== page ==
The positives of using waste materials continue to show up in research, particularly that of an Agriculture and Agri-Food Canada researcher, who is studying the benefits of pulp and paper residues on legumes, potatoes and grain crops.
June 2, 2009 By New Brunswick Business Journal
June 1, 2009
In a lab in Fredericton, soil researcher Sherif Fahmy is turning garbage into profit. Fahmy, who works for Agriculture and Agri-Food Canada, uses pulp residue from pulp and paper mills to replace increasingly expensive fertilizers in growing crops.
"We're sitting on a gold mine here, in my opinion," he says, talking about the thousands of tonnes of pulp waste that continues to end up in landfills.
For the last 11 years, Fahmy's tested the effects of pulp residue on legume, potato and grain growth. His research shows that using forestry residuals – collective waste such as sawdust, bark and effluent from pulp and paper mills – has a number of benefits not only for crops, but for the environment.
"When pulp and paper effluent ends up in landfills, or if the waste is buried, it produces methane gas. That affects the climate," Fahmy says
To test the effects the residual matter has on crops, Fahmy spent four, three-year cycles growing three different crops – legumes, potatoes and grain.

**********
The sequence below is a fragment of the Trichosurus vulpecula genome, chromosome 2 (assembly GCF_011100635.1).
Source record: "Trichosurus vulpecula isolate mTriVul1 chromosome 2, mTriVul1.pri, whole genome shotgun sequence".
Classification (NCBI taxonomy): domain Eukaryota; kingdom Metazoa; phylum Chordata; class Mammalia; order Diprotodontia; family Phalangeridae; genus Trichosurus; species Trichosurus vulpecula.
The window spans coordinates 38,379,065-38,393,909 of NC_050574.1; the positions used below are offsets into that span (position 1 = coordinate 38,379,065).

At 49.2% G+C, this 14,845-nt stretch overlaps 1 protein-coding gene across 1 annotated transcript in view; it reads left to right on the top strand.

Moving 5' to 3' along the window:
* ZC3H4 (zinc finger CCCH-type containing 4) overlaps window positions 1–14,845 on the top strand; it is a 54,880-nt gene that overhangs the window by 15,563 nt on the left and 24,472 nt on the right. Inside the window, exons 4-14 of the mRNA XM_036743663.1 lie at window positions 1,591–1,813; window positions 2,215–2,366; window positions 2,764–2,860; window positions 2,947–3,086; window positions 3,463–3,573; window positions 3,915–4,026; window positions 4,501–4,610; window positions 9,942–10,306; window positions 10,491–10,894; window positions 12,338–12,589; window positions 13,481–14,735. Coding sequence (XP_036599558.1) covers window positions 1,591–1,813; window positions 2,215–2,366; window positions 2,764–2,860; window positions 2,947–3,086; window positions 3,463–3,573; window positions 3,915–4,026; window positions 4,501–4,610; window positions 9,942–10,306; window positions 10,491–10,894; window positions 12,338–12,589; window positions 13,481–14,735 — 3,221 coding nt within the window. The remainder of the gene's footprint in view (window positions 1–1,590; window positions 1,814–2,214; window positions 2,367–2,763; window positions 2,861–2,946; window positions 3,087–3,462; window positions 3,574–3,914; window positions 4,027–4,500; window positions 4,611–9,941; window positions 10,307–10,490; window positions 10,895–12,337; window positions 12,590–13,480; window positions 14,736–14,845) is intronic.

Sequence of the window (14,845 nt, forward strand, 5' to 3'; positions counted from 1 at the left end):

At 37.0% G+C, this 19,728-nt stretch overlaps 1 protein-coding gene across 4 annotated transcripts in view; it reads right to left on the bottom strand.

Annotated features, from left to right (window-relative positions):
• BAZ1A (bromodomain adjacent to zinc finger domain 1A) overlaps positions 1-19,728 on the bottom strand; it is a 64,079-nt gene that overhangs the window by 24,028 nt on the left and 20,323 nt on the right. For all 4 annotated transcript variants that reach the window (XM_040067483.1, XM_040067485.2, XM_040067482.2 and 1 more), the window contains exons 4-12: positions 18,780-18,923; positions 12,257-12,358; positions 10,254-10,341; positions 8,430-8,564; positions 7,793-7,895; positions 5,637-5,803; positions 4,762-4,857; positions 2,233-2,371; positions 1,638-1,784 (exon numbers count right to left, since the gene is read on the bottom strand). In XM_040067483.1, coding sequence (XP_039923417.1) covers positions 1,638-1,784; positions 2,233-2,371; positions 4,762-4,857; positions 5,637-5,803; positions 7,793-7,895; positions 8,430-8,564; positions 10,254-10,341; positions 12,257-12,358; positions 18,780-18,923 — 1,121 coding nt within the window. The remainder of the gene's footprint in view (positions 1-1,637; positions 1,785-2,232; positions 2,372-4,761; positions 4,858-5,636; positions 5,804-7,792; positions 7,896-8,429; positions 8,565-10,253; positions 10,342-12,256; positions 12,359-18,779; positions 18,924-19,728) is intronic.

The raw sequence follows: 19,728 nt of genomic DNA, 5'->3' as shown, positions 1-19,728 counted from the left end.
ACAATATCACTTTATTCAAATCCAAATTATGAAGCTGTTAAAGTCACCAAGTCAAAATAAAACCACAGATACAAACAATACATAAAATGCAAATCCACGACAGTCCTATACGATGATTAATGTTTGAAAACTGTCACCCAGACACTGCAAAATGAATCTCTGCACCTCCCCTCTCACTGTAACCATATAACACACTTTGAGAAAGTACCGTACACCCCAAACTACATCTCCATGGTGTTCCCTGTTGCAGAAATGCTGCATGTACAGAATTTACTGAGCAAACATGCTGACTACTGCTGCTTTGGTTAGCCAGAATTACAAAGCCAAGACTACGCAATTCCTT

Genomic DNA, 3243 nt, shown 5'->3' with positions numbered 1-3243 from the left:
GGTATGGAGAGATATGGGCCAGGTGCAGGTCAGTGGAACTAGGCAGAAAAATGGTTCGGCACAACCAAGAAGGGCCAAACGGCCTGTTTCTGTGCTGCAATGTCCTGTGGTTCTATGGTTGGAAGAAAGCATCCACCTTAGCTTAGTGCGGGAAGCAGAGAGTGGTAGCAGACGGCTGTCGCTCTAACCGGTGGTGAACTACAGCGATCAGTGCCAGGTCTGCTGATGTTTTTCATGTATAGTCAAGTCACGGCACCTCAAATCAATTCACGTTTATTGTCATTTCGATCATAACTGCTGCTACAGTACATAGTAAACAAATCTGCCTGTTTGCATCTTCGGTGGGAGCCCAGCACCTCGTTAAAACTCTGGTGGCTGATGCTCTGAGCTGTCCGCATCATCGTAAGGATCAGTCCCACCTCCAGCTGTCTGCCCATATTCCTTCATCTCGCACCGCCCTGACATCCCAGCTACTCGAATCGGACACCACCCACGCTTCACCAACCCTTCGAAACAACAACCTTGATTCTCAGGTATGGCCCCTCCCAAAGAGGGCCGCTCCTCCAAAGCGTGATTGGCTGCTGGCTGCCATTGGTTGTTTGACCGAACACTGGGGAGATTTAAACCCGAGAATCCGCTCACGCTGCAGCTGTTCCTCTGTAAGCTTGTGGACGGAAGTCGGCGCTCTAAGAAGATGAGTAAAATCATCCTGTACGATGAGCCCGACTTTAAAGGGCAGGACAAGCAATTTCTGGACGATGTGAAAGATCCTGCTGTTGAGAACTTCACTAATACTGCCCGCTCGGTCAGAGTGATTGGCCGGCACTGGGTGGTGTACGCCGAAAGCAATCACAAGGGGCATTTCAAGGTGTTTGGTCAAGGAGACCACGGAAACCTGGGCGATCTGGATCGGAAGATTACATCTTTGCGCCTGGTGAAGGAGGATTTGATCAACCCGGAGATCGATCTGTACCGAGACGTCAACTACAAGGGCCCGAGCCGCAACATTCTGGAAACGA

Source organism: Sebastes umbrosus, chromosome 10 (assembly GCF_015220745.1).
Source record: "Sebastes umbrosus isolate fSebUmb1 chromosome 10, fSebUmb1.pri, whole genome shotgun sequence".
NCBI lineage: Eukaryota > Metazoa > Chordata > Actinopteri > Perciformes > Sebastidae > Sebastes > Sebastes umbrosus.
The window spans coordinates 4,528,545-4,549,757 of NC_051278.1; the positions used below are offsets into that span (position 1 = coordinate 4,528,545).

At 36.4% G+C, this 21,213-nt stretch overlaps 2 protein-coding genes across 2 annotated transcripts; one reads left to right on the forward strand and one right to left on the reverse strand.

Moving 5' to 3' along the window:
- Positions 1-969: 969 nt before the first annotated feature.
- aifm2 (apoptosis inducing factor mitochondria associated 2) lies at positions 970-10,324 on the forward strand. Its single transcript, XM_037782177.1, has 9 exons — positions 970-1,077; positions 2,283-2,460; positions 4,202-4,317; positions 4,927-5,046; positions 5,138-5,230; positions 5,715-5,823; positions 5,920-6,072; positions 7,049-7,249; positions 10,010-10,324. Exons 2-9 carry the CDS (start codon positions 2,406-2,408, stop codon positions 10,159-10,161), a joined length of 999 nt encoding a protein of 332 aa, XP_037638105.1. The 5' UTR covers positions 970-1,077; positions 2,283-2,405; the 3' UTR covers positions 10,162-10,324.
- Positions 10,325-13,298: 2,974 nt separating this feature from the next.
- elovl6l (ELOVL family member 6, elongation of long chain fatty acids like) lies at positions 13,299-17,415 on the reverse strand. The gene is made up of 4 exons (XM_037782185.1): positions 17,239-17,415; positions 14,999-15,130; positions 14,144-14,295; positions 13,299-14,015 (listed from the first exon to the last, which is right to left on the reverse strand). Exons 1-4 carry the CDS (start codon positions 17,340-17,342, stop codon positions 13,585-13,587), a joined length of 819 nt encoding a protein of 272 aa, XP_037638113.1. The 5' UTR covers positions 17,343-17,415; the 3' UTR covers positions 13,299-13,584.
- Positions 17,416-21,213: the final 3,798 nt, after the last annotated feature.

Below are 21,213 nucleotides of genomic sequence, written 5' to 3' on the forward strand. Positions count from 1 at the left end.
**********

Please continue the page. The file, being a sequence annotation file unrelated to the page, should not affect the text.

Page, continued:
He found that the soil during the study demonstrated improved water retention and increased organic content, while simultaneously boosting crop yield. It also prevented soil erosion. That last point is important Fahmy says, because highland areas like the potato-growing belt around Grand Falls are susceptible to the phenomenon.
Using forestry residuals for farming has already yielded practical applications outside of the lab. A New Brunswick company is currently employing the technique to produce compost for local farms.
Envirem Technologies Inc., based in Fredericton and specializing in industrial and organic waste recycling, is using forestry residuals to produce commercial composts to replace fertilizer.
The company's goal, like Fahmy's, is to have forestry residuals adopted in place of traditional fertilizers and soil supplements.
For the rest of the story, check out: No pulp fiction here